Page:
Now let’s talk about the film on its own merits, because comparing a recent film to other better films is certainly going to be unfair, and will set one off on a tangent, which we don’t really want here. Now all of the actors in this film are unprofessional, with the sole exception of Scarlett Johansson, who plays an unnamed seductress who lures men into her lair and kills them, but sucking them into a pool of black water where their innards are removed and harvested, and all that is left is their skin. There is a very graphic scene that shows the harvesting, and I have to be honest, I don’t ever recall being so disgusted in a film ever – I don’t mean offended or angry, I mean physically disgusted. I am considering giving this film a pretty good score for being able to make me feel physically ill with a single, simple scene. It was just absolutely gross and I have no idea if this was a genius filmmaking technique, or it was just bad taste and a case of a filmmaker taking the idea of independent filmmaking and artistic license much too far. Needless to say, if I ever watch this film again (at this point, I have no idea how likely that is), I will most certainly make sure I leave the room for that scene. It is just absolutely repulsive, and perhaps that’s why this film is so audacious, if I can be so generous to call it that.
Johansson truly impressed me in Lucy last year and gave arguably my favorite leading female performance of the year. I have to question how, in one year, a single actress can give one of my favorite performances in an underrated action film, and then in a different film, give such a boring and uninspired performance. This role would have been much better suited for an absolute unknown with no acting experience, because I will be blunt here – this role needed absolutely no experience whatsoever. I was never a huge fan of Johansson, but Lucy impressed me so much that it was able to change my perception of her as an actress. However, seeing a film like Under the Skin, where she gives a performance that is essentially less than nothing disappoints me, because I truly hope that she is an actress who has natural talent and doesn’t just depend on good writing and great direction. It felt like Johansson was making an effort to inject her performance with as little charm, energy and passion as possible. The result was a clunky, boring and very uninspired performance that absolutely any actress (nay, any woman) could have given, and unfortunately the performance Johansson gives is one of the worst of the year, and I have no doubt that a lot of how I perceived this film was a direct result of Johansson’s underwhelming performance.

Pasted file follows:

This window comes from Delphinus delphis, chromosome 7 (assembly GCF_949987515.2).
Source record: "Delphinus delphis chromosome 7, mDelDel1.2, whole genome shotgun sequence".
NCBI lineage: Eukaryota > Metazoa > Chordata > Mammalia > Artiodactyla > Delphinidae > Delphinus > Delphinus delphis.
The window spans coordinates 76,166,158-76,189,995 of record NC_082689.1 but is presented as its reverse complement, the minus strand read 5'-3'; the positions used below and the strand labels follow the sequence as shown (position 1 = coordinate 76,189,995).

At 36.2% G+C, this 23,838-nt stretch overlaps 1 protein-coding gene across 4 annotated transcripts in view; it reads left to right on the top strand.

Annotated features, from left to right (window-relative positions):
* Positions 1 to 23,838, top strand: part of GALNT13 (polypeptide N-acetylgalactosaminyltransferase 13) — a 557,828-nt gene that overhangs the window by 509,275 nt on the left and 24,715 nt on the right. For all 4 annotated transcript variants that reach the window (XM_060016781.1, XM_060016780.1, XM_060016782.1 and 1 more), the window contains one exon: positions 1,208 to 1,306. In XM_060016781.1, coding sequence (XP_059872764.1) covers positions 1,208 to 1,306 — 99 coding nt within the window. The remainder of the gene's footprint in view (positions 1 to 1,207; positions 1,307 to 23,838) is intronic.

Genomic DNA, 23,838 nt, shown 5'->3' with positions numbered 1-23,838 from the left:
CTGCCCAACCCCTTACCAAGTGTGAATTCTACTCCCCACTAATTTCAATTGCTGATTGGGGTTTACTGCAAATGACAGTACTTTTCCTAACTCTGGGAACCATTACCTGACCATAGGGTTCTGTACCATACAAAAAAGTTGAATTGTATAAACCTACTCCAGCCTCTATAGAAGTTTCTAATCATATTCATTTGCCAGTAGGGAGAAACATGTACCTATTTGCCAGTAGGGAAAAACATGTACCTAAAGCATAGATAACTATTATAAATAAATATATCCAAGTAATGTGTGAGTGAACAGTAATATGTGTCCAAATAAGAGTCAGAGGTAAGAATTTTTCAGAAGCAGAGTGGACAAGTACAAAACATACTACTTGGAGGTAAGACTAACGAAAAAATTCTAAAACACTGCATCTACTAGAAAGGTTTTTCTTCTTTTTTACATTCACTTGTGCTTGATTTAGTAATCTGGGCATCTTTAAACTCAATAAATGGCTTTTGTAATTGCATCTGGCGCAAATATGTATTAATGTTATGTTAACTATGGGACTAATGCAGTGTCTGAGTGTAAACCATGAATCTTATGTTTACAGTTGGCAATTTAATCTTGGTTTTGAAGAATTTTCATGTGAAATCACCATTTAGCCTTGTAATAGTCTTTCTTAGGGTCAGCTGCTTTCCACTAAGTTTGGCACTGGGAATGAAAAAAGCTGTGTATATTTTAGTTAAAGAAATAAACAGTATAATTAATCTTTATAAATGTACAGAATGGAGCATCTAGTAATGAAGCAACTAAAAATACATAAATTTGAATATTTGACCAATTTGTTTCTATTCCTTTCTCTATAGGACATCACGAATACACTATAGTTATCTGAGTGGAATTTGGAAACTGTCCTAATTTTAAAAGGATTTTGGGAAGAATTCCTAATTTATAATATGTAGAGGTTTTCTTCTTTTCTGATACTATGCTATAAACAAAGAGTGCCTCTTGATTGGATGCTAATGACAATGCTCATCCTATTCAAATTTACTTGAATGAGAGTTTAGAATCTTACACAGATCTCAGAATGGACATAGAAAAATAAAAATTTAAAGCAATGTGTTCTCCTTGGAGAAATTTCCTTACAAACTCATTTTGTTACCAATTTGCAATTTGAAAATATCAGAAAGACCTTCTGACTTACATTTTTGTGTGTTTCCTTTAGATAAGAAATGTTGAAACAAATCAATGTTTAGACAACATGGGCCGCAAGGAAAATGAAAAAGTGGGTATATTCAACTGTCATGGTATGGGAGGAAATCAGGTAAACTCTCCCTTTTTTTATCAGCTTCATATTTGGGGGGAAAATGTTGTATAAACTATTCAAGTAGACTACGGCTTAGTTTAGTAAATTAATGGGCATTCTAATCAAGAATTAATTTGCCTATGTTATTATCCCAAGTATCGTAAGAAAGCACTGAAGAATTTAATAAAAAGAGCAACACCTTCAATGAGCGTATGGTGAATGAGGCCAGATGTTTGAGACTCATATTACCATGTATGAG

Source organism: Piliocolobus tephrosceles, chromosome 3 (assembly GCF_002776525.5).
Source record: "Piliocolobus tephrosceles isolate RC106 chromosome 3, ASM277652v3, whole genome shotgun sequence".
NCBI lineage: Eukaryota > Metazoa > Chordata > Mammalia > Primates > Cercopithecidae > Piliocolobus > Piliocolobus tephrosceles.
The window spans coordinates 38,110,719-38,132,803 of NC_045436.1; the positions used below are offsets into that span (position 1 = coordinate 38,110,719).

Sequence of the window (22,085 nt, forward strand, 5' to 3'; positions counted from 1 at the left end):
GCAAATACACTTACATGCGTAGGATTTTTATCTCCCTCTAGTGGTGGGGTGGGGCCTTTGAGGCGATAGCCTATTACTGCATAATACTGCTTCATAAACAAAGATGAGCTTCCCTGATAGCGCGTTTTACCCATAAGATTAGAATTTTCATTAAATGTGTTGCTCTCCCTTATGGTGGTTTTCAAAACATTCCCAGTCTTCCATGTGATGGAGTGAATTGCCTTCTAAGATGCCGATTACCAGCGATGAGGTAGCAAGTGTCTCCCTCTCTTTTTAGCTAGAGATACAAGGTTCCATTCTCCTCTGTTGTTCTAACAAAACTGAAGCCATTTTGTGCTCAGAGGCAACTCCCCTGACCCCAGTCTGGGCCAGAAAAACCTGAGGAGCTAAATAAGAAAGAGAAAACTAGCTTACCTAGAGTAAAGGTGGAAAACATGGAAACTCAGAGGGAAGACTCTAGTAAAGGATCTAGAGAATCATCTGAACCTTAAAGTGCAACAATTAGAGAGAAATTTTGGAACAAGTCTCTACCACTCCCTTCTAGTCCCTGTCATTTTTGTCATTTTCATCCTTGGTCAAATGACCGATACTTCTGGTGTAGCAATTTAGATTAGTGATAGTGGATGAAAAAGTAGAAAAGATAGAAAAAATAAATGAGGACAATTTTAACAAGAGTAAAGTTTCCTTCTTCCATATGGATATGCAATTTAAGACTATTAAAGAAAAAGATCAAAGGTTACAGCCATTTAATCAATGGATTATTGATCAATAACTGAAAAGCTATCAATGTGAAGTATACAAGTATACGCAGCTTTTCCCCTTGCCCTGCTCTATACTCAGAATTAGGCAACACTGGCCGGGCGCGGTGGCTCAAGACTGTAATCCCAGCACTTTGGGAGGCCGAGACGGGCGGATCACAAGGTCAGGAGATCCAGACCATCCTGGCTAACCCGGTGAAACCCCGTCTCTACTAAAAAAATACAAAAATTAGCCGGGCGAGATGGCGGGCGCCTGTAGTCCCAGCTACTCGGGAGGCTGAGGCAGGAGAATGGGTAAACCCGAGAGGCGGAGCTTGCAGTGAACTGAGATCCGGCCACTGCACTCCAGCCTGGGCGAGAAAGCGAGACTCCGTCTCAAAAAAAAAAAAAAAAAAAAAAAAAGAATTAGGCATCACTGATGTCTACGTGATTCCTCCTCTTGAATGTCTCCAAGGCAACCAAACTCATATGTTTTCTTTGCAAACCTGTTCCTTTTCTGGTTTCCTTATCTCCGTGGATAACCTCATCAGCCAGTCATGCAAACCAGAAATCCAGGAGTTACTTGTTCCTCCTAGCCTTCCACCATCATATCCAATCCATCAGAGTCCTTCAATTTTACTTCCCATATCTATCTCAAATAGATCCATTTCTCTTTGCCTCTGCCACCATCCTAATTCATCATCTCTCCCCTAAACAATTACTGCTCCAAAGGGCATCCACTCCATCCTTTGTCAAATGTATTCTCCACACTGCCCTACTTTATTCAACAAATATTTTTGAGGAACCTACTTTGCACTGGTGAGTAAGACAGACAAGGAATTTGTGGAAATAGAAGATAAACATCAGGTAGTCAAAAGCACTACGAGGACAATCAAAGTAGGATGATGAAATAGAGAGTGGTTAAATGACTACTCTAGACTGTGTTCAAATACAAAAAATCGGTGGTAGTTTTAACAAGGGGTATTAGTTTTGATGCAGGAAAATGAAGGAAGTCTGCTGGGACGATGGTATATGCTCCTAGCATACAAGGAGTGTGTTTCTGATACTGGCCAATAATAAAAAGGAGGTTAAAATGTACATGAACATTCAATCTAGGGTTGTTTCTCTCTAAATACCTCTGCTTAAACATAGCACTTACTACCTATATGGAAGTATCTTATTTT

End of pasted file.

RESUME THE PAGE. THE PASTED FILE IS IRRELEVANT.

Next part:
I really wanted to like Under the Skin. I love films that take a chance and give us an original concept – and one bit of praise I can certainly give this film was that it was original. However, originality only works with execution, and Glazer just didn’t quite get it right. Fortunately, I could see what Glazer was trying to do with this film, but sadly he just didn’t get there. It is quite unfortunate, because with some more guidance or the hands of a different filmmaker, this film could have been a much better experience and would probably not fade away into obscurity, which I feel this film will do. I personally don’t know any reason to actually recommend this film other than it being a very interesting experience in itself, but not exactly a pleasant one. However, this film is very much a divisive one, and I just happen to be on one side of two groups. Perhaps others can find some meaning and brilliance in this film, I just personally couldn’t, and that’s a shame, because I would truly love to be on the side of those who loved it. Maybe another day in the future I will revisit it and maybe find my opinion to have changed. Until then, not a great film.